June 18, 2024

D-R Fights for More State Funds


The Dighton-Rehoboth Regional School District’s fight for increased state fighting appears to be making progress.

“Today, I share that your communications with Representative (Patricia) Haddad (Dighton) and Representative (Steven) Howitt (Rehoboth) were productive as we just learned that the House Ways and Means Committee is enhancing Chapter 70 funding in its proposed budget,” Superintendent Bill Runey announced in a letter to parents Wednesday.

“We encouraged legislators in the House to emphasize education as a priority and grasp the harsh reality of underfunding in the wake of inflation and the expiration of ESSER funds,” Runey stated. “As stakeholders in our student’s education, we refused to accept passivity in the face of adversity. We sought change to uphold the promise of a brighter future for our youth.”

Last month, the School Committee approved a budget of $51.7 million for FY’2025.

Runey had initially presented a $52.1 million budget to the committee in February.

The new budget removes security enhancements and what Runey calls “non-essential technology purchases.”

14 teaching positions had been cut, but following an outcry from students, two middle school physical education teachers were reinstated by the school committee.

 “This is a somber time,” Runey said at the March 12 school committee meeting. “Anger and angst are understandable and while this is of little solace, this is a statewide problem.”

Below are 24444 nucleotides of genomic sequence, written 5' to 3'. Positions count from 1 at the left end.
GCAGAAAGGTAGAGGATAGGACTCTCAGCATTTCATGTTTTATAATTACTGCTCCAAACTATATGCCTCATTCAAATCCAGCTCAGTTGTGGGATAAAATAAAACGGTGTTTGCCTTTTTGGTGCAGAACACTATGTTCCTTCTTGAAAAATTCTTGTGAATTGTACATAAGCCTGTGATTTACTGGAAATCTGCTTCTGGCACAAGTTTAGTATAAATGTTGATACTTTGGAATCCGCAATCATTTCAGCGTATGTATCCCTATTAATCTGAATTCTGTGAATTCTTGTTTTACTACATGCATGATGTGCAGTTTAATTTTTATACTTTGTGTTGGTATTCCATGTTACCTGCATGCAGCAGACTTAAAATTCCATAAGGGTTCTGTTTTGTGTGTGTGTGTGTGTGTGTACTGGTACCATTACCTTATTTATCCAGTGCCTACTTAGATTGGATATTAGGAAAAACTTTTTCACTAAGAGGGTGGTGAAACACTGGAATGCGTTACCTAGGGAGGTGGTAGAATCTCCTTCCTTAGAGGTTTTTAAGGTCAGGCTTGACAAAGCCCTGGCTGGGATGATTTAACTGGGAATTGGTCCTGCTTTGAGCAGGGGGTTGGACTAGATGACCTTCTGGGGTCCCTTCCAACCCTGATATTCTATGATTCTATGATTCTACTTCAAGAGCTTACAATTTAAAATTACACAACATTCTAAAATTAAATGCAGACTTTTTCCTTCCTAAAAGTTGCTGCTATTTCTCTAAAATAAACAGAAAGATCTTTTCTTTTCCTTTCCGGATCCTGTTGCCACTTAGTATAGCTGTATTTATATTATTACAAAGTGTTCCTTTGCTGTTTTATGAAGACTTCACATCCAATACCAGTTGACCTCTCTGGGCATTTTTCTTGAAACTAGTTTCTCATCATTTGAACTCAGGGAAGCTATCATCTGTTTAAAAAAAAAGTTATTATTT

The district is dealing with a $140,000 reduction from the state for regional school transportation.

In addition, D-R’s Chapter 70 funding was increased by “one half of one percent,” Runey noted. That amount is $70,000 more than the current fiscal year. The district has eight more students enrolled compared to the previous school year. He encouraged parents to voice their concerns to state legislators.

Runey remains cautiously optimistic about the state’s support for public education.

“While it is too soon to bank on this increase, we can celebrate that we were change agents. If this comes to fruition, it won’t solve all of our problems, but we will be able to regroup,” he added.



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